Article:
Next TSB Action (November 2006)
TSB staff will consider the outcome of the results of the report and consideration by MSE.
Response to M94-05 (June 2008)
TC's update, dated June 2008, indicated that Ship Safety Bulletin 07/2007 - Inflatable Life rafts and Rescue Platforms, Stowage and Proper Access, was issued in August 2007. The Bulletin advises all shipowners and operators that the float free requirement for liferafts (including those that are davit launched) will be proposed to become mandatory for all vessels as part of the proposed Fishing Vessel Safety Regulations and the proposed Small Vessel Regulations. This will also become mandatory under the Life Saving Equipment Regulations. (Follow-up information indicated that the proposed Small Vessel Regulations are anticipated to be pre-published in the Canada Gazette, Part I in spring 2009, the proposed Fishing Vessel Safety Regulations in fall/winter 2009/2010, and the Life Saving Equipment Regulations in spring/summer 2010.
Board Reassessment to the Response to M94-05 (September 2008)
The proposed requirement for float free arrangements, if fully implemented, will substantially reduce the risks associated liferafts that are not fitted to float free.
Therefore, the assessment of the response remains at Satisfactory Intent.
Next TSB Action (September 2008)
TSB staff will monitor the proposed action.
Response to M94-05 (March 2010)
TC's update, dated March 2010, indicated that the contents of Ship Safety Bulletin 07/07 issued in August 2007 will be proposed to become mandatory for all vessels as part of the proposed new Fishing Vessel Safety Regulations and the proposed Small Vessel Regulations. This will also become mandatory under the proposed Life Saving Appliances and Arrangements Regulations.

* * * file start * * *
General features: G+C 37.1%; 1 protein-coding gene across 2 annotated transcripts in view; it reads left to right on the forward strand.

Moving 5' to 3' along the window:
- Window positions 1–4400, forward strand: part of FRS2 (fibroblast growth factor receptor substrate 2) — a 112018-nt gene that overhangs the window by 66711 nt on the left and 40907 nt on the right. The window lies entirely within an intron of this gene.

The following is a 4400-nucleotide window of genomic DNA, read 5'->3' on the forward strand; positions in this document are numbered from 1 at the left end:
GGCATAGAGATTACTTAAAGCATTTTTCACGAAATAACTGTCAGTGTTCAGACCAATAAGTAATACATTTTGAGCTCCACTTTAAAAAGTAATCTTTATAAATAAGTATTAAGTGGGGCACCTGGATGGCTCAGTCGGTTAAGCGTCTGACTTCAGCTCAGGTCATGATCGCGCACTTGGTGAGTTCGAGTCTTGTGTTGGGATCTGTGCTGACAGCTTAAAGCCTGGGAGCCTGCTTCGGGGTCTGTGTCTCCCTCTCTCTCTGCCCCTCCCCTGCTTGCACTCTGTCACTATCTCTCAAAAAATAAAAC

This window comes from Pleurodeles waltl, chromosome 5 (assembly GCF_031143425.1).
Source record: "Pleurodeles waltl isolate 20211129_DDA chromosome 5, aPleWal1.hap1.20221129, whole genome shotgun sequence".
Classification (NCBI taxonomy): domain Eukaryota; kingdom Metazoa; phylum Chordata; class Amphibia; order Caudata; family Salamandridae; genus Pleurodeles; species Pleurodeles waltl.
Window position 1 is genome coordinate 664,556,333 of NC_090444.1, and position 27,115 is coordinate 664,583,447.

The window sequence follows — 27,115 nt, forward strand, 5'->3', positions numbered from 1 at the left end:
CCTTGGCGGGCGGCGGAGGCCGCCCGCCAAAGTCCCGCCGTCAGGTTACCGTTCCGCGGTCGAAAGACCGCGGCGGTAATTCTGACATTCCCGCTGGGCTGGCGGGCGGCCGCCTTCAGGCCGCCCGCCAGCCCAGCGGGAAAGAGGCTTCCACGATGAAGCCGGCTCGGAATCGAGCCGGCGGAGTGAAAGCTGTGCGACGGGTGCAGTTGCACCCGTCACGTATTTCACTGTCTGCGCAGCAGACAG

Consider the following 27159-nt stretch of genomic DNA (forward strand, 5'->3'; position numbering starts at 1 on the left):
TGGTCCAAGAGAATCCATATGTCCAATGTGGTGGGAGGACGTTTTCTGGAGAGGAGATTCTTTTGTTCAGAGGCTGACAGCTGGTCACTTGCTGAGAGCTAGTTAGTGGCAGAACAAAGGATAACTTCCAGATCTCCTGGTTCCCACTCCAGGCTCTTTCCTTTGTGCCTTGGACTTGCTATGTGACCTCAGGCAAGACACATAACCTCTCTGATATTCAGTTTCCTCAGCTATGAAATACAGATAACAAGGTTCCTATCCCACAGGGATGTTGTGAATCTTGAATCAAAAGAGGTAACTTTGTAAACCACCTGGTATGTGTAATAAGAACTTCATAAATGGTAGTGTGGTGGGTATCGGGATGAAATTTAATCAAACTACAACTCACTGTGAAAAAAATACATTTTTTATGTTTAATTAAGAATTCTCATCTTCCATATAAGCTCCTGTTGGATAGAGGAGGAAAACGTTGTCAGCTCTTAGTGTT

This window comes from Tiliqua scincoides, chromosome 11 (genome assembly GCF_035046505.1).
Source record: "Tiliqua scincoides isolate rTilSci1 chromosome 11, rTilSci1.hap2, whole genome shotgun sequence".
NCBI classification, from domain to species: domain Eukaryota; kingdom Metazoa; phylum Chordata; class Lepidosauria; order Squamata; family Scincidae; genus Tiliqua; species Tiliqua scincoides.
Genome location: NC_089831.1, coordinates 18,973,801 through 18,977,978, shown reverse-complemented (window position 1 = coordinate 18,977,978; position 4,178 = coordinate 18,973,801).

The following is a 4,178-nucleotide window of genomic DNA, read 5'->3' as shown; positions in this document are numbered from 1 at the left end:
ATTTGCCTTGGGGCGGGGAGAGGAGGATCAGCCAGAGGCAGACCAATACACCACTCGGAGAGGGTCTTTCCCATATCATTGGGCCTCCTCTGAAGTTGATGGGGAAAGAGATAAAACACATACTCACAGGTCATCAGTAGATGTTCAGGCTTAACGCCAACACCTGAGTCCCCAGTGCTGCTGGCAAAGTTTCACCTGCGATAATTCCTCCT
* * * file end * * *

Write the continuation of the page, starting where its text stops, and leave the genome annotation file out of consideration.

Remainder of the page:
The proposed new Fishing Vessel Safety Regulations are anticipated to be pre-published in Part I of the Canada Gazette in the fourth quarter of 2011. The proposed Small Vessel Regulations were pre-published in Part I of the Canada Gazette on April 25, 2009. Final approval and publication in Part II of the Canada Gazette is anticipated for the second quarter of 2010. There is no anticipated publication date for the Life Saving Appliances and Arrangements Regulations at this time; however, formal consultations with stakeholders began at the Regional and National fall 2009 Canadian Marine Advisory Council meetings.
Board Reassessment to the Response to M94-05 (28 July 2010)
Given the completion of the Distress Alerting Risk Assessment study to evaluate the need for more effective distress alerting capabilities, the coming into force the Small Vessel Regulations on 12 May 2010, in which liferafts carried on board must be stored in a manner that allows for automatic float free release, and the proposed amendments to various regulations, the safety deficiency associated with inaccessible safety equipment will be substantially reduced.
The assessment of the response is considered Fully Satisfactory.